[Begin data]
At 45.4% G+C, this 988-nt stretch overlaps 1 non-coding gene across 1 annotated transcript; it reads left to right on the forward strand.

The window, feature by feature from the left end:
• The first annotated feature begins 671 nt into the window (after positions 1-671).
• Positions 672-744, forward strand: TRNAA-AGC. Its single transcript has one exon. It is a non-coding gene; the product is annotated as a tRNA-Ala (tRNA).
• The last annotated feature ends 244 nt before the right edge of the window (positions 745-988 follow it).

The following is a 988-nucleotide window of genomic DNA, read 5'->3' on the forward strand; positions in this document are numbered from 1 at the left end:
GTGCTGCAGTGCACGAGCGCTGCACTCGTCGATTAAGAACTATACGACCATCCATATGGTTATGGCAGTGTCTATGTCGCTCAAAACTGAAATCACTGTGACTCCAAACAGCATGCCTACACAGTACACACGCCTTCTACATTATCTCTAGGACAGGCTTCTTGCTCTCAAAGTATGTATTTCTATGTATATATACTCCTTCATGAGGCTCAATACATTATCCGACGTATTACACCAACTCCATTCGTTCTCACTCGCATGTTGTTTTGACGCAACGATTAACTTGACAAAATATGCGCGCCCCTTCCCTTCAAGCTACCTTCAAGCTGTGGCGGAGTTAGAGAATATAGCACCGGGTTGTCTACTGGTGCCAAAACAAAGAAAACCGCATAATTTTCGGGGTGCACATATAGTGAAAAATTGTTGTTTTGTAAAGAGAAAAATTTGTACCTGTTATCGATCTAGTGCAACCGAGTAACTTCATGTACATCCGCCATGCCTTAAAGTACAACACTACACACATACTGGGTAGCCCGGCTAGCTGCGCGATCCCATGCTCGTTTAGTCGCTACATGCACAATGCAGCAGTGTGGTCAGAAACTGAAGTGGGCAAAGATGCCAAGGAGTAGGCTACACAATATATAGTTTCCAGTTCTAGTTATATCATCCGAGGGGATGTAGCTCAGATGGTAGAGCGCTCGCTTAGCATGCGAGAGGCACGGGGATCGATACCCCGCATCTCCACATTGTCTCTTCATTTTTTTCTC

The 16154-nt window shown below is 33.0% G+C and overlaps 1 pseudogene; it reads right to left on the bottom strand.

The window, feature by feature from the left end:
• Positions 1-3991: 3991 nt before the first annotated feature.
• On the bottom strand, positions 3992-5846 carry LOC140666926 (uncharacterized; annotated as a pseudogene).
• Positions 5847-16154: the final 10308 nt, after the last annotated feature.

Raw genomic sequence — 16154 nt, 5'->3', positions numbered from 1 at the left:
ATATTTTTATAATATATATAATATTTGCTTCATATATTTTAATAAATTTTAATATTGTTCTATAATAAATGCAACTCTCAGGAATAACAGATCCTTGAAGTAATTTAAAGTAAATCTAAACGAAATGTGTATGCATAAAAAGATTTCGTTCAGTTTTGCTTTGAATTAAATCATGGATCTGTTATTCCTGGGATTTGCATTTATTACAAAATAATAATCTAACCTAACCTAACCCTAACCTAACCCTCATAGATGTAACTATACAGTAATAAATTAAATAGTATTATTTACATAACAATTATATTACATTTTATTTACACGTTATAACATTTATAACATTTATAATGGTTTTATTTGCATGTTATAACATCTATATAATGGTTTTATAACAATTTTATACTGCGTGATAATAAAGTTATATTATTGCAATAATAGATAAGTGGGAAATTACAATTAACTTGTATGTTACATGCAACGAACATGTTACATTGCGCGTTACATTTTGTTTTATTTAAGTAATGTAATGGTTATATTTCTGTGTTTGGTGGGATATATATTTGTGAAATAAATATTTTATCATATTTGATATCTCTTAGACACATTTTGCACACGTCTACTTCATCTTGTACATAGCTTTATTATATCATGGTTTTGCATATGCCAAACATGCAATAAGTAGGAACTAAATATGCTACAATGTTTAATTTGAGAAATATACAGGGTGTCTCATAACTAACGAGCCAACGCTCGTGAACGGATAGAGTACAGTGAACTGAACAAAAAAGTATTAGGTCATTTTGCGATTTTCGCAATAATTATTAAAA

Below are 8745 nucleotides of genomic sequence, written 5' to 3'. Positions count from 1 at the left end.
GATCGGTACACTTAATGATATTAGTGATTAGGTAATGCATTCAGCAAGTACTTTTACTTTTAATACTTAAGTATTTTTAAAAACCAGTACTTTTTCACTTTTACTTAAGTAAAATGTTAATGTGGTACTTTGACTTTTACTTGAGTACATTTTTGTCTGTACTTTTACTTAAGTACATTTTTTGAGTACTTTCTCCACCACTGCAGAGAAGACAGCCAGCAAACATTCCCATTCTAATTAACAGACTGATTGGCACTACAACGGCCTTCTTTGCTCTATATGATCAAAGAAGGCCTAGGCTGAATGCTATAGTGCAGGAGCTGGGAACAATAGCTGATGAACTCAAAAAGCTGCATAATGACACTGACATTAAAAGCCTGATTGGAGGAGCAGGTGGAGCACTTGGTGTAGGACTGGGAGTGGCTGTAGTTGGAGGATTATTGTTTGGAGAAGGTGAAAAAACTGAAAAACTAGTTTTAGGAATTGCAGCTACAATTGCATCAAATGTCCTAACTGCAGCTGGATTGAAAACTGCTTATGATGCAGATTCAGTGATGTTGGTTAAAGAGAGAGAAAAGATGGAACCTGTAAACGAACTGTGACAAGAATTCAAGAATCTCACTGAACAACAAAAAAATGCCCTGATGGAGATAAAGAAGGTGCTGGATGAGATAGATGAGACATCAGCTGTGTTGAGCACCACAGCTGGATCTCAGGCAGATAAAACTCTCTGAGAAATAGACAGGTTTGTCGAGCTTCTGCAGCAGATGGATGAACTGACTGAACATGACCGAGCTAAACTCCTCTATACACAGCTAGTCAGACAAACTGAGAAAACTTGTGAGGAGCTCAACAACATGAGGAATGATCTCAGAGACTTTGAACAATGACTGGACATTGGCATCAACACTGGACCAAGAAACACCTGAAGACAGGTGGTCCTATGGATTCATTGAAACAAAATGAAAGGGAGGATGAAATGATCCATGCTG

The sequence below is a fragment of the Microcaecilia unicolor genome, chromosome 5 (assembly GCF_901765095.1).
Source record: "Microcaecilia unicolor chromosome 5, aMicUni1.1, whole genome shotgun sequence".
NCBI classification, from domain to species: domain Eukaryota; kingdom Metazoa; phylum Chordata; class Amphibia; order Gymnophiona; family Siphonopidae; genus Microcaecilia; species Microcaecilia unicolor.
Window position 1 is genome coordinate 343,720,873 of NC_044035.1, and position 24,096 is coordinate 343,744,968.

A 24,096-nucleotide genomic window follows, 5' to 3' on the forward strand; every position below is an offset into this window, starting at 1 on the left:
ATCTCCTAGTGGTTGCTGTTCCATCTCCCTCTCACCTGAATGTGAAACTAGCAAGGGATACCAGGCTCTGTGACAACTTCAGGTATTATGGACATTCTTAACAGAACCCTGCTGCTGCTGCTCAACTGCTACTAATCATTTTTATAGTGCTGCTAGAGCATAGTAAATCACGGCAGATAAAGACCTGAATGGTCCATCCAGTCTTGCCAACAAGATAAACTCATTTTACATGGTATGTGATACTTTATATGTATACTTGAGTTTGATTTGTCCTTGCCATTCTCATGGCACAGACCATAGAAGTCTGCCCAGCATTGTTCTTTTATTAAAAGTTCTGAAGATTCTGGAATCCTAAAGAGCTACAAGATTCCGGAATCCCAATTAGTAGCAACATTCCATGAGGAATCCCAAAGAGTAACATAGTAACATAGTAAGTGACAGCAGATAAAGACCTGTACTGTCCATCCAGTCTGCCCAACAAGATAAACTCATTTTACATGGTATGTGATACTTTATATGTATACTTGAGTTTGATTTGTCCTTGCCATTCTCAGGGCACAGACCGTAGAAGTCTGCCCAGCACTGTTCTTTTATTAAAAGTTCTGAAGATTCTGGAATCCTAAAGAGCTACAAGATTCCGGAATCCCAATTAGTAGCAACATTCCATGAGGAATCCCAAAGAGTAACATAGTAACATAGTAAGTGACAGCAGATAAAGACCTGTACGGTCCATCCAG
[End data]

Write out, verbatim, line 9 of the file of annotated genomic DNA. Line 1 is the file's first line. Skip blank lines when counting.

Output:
The window, feature by feature from the left end: